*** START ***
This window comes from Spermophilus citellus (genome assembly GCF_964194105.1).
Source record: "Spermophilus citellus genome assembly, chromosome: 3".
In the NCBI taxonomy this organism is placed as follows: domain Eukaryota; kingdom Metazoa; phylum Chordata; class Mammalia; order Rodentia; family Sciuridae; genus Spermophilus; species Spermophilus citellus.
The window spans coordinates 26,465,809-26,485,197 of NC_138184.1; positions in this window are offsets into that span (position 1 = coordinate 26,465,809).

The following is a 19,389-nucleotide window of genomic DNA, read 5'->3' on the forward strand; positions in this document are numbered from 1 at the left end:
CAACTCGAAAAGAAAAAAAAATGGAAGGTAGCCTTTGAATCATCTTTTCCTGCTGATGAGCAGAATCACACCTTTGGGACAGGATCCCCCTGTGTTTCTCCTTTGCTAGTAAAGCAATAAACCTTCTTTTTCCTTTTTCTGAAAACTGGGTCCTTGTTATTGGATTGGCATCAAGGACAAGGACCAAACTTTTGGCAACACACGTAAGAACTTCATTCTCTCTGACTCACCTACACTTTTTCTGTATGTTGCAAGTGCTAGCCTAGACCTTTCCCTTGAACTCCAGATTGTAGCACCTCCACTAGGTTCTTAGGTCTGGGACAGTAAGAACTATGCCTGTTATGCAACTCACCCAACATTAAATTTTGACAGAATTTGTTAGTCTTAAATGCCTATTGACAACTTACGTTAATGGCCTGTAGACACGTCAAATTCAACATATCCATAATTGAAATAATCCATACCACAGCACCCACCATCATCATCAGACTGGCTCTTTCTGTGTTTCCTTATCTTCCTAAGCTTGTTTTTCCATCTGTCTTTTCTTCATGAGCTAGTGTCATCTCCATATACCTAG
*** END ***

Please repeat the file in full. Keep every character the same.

This window comes from Spermophilus citellus (genome assembly GCF_964194105.1).
Source record: "Spermophilus citellus genome assembly, chromosome: 3".
In the NCBI taxonomy this organism is placed as follows: domain Eukaryota; kingdom Metazoa; phylum Chordata; class Mammalia; order Rodentia; family Sciuridae; genus Spermophilus; species Spermophilus citellus.
The window spans coordinates 26,465,809-26,485,197 of NC_138184.1; positions in this window are offsets into that span (position 1 = coordinate 26,465,809).

The following is a 19,389-nucleotide window of genomic DNA, read 5'->3' on the forward strand; positions in this document are numbered from 1 at the left end:
CAACTCGAAAAGAAAAAAAAATGGAAGGTAGCCTTTGAATCATCTTTTCCTGCTGATGAGCAGAATCACACCTTTGGGACAGGATCCCCCTGTGTTTCTCCTTTGCTAGTAAAGCAATAAACCTTCTTTTTCCTTTTTCTGAAAACTGGGTCCTTGTTATTGGATTGGCATCAAGGACAAGGACCAAACTTTTGGCAACACACGTAAGAACTTCATTCTCTCTGACTCACCTACACTTTTTCTGTATGTTGCAAGTGCTAGCCTAGACCTTTCCCTTGAACTCCAGATTGTAGCACCTCCACTAGGTTCTTAGGTCTGGGACAGTAAGAACTATGCCTGTTATGCAACTCACCCAACATTAAATTTTGACAGAATTTGTTAGTCTTAAATGCCTATTGACAACTTACGTTAATGGCCTGTAGACACGTCAAATTCAACATATCCATAATTGAAATAATCCATACCACAGCACCCACCATCATCATCAGACTGGCTCTTTCTGTGTTTCCTTATCTTCCTAAGCTTGTTTTTCCATCTGTCTTTTCTTCATGAGCTAGTGTCATCTCCATATACCTAG